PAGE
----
“Will folks use the incidents of that evening to try to rally voters? Absolutely. On both sides.”
But while Sanford, the Orlando suburb where the Feb. 26 shooting took place, is about 30 percent black, it is part of Seminole County, a middle- to upper-class suburban county that was two of seven along the I-4 corridor that went for Sen. John McCain in 2008. Florida’s electoral strength has only grown since then; following the 2010 census, the state received two more electoral votes, for a total of 29.
“These seven counties [comprising the I-4 corridor] will really be at the heart of this presidential election because we are the largest swing state,” said Michael Ertel, Seminole County’s elections supervisor. “So will folks use the incidents of that evening to try to rally voters? Absolutely. On both sides.”
Obama himself has already invoked Martin’s killing, commenting that, “If I had a son, he’d look like Trayvon.” The remark appeared to be prompted by pressure from black activists among others, and sparked sharp criticism from Republicans who said Obama was politicizing an already racially divisive story. It was also notable because Obama has generally steered clear of any references to race, with the exception of his 2009 “Beer Summit,” which followed the president’s much-criticized remark that local police had “acted stupidly” in arresting a black Harvard professor who was trying to get into his own home without a key.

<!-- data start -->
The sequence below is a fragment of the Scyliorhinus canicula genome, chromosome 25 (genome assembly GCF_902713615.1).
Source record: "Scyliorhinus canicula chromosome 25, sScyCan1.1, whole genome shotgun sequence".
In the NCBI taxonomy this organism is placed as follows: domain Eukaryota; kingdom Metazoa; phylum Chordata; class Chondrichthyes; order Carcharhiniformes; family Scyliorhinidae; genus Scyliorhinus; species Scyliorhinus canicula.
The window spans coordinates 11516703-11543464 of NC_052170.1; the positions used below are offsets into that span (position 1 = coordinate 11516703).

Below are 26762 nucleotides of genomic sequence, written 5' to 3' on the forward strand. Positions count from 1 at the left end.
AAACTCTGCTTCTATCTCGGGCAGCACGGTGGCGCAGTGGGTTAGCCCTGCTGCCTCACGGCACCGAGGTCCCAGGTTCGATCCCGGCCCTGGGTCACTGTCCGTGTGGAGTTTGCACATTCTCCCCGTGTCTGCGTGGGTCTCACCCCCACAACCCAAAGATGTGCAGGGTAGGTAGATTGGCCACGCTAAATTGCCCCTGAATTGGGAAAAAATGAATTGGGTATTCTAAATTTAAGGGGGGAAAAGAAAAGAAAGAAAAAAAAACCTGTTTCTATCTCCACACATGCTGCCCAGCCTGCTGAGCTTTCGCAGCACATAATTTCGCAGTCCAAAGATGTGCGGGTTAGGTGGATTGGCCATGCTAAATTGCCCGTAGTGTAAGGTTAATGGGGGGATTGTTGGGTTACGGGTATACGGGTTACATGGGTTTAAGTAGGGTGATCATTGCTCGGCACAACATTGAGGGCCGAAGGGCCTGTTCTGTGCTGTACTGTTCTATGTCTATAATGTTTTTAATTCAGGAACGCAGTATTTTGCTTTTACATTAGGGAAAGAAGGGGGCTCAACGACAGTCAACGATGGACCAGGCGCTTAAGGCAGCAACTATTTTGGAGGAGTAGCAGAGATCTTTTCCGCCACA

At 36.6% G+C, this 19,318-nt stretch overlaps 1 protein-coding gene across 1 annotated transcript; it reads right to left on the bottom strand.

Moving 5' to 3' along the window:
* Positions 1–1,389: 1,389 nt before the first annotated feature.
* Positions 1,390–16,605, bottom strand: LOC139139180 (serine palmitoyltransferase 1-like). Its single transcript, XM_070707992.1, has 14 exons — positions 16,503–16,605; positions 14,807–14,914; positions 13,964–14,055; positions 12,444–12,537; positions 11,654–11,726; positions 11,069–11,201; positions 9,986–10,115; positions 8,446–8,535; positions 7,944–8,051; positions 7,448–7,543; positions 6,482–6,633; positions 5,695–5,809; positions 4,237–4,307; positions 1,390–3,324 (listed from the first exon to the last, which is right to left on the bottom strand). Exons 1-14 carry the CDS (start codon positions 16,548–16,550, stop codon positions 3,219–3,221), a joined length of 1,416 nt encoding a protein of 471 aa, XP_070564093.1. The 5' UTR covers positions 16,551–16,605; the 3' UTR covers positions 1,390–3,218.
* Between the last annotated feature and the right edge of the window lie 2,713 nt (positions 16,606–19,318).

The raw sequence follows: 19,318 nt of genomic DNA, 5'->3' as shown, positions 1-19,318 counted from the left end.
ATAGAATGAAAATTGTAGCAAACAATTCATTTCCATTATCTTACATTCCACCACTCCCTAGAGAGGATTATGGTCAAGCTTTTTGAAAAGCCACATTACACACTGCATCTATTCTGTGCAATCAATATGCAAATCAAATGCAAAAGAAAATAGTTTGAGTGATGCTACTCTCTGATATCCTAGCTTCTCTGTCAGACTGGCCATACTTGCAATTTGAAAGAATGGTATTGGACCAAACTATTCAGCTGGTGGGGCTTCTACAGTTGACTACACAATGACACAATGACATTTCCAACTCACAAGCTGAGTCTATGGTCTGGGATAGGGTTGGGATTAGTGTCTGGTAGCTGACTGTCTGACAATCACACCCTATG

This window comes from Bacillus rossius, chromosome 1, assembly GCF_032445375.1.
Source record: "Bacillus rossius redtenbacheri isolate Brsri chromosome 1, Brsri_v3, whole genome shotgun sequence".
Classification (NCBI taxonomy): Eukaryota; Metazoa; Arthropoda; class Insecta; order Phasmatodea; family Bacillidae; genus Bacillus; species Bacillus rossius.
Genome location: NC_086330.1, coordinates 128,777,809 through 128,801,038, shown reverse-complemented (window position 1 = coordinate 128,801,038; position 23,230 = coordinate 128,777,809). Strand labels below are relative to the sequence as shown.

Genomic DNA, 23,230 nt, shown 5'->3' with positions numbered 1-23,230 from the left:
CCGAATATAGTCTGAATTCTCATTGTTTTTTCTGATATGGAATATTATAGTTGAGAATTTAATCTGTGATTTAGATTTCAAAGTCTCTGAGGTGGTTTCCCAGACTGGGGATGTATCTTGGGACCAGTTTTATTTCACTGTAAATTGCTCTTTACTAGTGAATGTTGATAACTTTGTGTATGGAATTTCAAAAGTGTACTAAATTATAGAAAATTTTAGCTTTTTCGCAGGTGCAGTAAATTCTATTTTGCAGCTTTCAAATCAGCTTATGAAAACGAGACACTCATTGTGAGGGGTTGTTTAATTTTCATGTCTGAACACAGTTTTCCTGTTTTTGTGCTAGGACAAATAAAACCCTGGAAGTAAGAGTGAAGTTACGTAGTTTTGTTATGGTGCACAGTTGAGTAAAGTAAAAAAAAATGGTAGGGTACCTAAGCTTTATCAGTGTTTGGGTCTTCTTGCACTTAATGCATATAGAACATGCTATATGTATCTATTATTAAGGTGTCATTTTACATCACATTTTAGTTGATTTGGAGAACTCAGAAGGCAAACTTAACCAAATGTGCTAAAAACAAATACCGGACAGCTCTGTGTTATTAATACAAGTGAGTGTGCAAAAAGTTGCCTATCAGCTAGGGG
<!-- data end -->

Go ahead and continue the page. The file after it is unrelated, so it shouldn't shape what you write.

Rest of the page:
While the controversy over Obama’s comments has died down, Zimmerman’s arrest last week on second-degree murder charges is sure to keep the story in the headlines throughout the election season. Zimmerman faces a bond hearing Friday, but Wednesday, the judge assigned to hear the case, Jessica Recksiedler, stepped aside at the request of defense lawyers, who had argued that she had a conflict of interest. (A new judge, Kenneth R. Lester Jr., was assigned to the case Wednesday afternoon.) Also last week, prosecutors and defense lawyers agreed to seal Zimmerman’s case file, but media organizations have petitioned the court to reverse that decision.
The ramifications of the Martin shooting extend beyond the presidential race to other close Florida races, such as U.S. Sen. Bill Nelson’s race for reelection, deHaven-Smith said. Nelson, a Democrat, faces two formidable Republican challengers, former U.S. senator George LeMieux and U.S. Rep. Connie Mack, son of the popular former U.S. senator by the same name.